Soft Coral Under A PierSoft coral grows on the pilings of a jetty (Arborek Pier, Raja Ampat).
Peering Into The GloomA group of children on a dock watch a photographer in the water.
Reptilian Snake EelReptilian Snake Eel, Brachysomophis henshawi, spotted at Ambon harbour, Banda Sea, Moluccus.
White Eye Moray EelsA group of white eye moray eels living in a hole underneath a jetty (Air Manis, Ambon, Indonesia).
Juvenile Batfish Under A PierA pair of juvenile batfish take shelter under a jetty- spotted at Arborek Island, Raja Ampat.
Jumping off the Jetty
Piers and jetties often get a bad rap when it comes to divers, since many don't show much interest in exploring docks at all. The most common excuses tend to be entanglement hazards from fishing lines, the potential for trash in the water, or the dreadful feeling of claustrophobia from being underneath a large object. It doesn’t matter if it’s in tropical SE Asia or in a cold inland lake, many divers just aren’t interested in exploring what lies below jetties.
By passing up on diving under a pier or jetty, these divers are missing out on one of the most unique opportunities that can be found underwater. From rickety wooden pillars to giant concrete monstrosities, piers come in many shapes and sizes.
One thing they all have in common is they provide shelter, protection, and “opportunity” to creatures both large and small. The best piers for divers are ones that have been in the water for a long time, and are situated in areas that feature ample coral growth as well as a bit of current to supply a steady stream of nutrients.
It doesn’t matter where in the world these piers are located, all jetties and docks are similar in that they play host to their own “mini ecosystem”. As many fish and other marine life are constantly seeking shelter from a world of predators, a dock in an otherwise barren stretch of sea will often host more marine life than the surrounding waters.
The pillars of jetties are almost always covered in colourful invertebrate life such as tunicates, soft corals, sponges, and sea fans. This “layer” of marine life is often the foundation of what attracts larger life to the area. The protection of sponges and soft corals attracts many juvenile fish and smaller species such as damsels, gobies, and blennies to seek shelter within.
The presence of these smaller fish in turn attracts larger denizens like trevally and morays, which cruise around the periphery looking for food. Camouflaged predators such as scorpion fish and crocodile fish also live under piers, as they have plenty of areas to hide while waiting for the opportunity to pounce upon unwary prey. Nudibranchs, crabs, shrimp, and other invertebrates are also found preying upon tunicates or seeking shelter within sponges.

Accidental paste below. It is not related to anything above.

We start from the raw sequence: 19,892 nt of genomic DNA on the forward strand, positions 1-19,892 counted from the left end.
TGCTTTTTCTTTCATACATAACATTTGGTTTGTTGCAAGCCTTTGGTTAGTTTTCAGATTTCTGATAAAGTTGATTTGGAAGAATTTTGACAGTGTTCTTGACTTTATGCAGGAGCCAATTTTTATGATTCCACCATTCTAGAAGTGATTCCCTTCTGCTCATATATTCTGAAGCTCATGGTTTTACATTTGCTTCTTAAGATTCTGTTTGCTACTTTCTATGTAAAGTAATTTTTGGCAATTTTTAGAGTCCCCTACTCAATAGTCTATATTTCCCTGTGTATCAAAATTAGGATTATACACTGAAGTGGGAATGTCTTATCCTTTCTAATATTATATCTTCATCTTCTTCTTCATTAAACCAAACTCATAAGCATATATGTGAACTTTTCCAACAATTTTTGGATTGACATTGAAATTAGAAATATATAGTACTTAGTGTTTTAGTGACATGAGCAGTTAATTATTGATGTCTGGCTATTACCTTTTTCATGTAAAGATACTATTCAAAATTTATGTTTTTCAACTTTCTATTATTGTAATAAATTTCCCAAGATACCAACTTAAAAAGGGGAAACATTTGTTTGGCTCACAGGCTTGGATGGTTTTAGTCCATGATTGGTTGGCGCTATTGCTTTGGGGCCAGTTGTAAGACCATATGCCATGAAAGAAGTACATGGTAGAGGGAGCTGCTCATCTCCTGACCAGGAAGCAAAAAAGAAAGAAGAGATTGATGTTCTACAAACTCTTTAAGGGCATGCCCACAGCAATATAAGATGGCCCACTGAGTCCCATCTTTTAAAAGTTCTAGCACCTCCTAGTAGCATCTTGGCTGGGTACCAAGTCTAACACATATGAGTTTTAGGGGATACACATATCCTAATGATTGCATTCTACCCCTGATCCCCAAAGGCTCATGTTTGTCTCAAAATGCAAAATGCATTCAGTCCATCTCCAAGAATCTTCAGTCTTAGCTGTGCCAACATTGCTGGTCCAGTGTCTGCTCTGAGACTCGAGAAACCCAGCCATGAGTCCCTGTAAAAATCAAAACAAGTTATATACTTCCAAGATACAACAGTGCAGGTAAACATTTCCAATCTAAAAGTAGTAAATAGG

Although many divers don’t care for exploring under a dock, underwater photographers on the other hand have an innate love of piers and jetties! With such a variety of habitats, it’s no wonder that many of the top “muck diving” sites in the world are pier dives.
The presence of fishermen and boats dumping unwanted fish scraps under piers often results in weird and wonderful animals such as frogfish, eels, and octopus, taking residence in order to scavenge from these easy pickings. Wide-angle photographic opportunities are common and varied, as docks attract large schools of fish that congregate between the pillars and fill the frame of even the widest lenses.
Colourful soft corals, sea fans, and sponges are great foreground subjects that smart photographers can utilize in the composition of photos, featuring the pier itself as a secondary background subject. Human interaction can also be used very well in these situations, as enterprising photographers can often convince curious children, who may be watching the photographer, to peer down into the water for very effective split photo opportunities.
My personal favourite pier is the infamous “Twilight Zone” dive site in Ambon, Indonesia home to a large variety of fishing boats that dump any number of unknown fish carcasses in the water. However, amongst this carrion lies a treasure chest of weird and wonderful critters that makes underwater photography so much fun.
Ornate ghost pipefish, wonderpus, blue ring octopus, mantis shrimp, rhinopias, mandarin fish, and stone fish are just a few of the amazing photographic subjects that lie beneath this set of three piers. There is also a large school of mackerel that hang out in the shallows and make for stunning wide-angle photo opportunities, when sunrays filter through the dock in the late morning.
It doesn’t matter if you are a photographer or not, jetties offer a little something special to all divers. Instead of worrying about the unknown feeling of “what lies beneath?” it’s far more satisfying to shove those fears aside and jump right in! To tell the truth, when I was a kid I never wanted to swim beneath a dock; I didn’t want to meet any “monsters” that might be lurking beneath. Nowadays, whenever I see a pier I wonder what lurks beneath, and what lens I will need to photograph it.
Tweets by @thesub2o
Just off the Costa Brava, and easy to reach from L’Estartit, the Medes Islands are one of the best places to dive in Spain. Consisting of two main islands and several islets, this archipelago is a marine reserve and has spec...
Each year, between January and March, sardines congregate off Isla Mujeres, Mexico, attracting the fastest fish ever recorded. Sailfish feed on these bait balls, and divers seek out snorkeling experiences to watch these sle...
The Mediterranean Sea, especially Minorca, is not as widely known as other dive destinations. My experiences in this beautiful underwater world have shown me how unfortunate that is.